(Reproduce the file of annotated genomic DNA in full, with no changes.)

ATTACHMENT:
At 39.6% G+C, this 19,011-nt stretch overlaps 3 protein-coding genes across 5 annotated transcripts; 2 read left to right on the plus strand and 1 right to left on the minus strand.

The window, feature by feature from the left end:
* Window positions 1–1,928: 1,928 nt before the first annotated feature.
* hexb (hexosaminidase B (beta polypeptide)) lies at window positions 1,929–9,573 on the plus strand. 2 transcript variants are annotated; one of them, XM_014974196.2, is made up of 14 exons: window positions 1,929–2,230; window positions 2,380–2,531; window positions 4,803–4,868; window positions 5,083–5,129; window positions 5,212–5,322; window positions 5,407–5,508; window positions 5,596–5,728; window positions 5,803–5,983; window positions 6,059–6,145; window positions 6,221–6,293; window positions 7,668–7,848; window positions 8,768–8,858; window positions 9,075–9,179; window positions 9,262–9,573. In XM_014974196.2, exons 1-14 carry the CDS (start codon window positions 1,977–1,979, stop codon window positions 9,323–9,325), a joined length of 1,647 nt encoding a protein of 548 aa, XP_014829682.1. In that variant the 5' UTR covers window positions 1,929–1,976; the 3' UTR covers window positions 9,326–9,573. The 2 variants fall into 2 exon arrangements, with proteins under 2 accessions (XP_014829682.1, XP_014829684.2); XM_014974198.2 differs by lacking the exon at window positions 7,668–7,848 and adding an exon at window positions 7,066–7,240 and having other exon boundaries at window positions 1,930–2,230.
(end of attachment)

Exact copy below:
At 39.6% G+C, this 19,011-nt stretch overlaps 3 protein-coding genes across 5 annotated transcripts; 2 read left to right on the plus strand and 1 right to left on the minus strand.

The window, feature by feature from the left end:
* Window positions 1–1,928: 1,928 nt before the first annotated feature.
* hexb (hexosaminidase B (beta polypeptide)) lies at window positions 1,929–9,573 on the plus strand. 2 transcript variants are annotated; one of them, XM_014974196.2, is made up of 14 exons: window positions 1,929–2,230; window positions 2,380–2,531; window positions 4,803–4,868; window positions 5,083–5,129; window positions 5,212–5,322; window positions 5,407–5,508; window positions 5,596–5,728; window positions 5,803–5,983; window positions 6,059–6,145; window positions 6,221–6,293; window positions 7,668–7,848; window positions 8,768–8,858; window positions 9,075–9,179; window positions 9,262–9,573. In XM_014974196.2, exons 1-14 carry the CDS (start codon window positions 1,977–1,979, stop codon window positions 9,323–9,325), a joined length of 1,647 nt encoding a protein of 548 aa, XP_014829682.1. In that variant the 5' UTR covers window positions 1,929–1,976; the 3' UTR covers window positions 9,326–9,573. The 2 variants fall into 2 exon arrangements, with proteins under 2 accessions (XP_014829682.1, XP_014829684.2); XM_014974198.2 differs by lacking the exon at window positions 7,668–7,848 and adding an exon at window positions 7,066–7,240 and having other exon boundaries at window positions 1,930–2,230.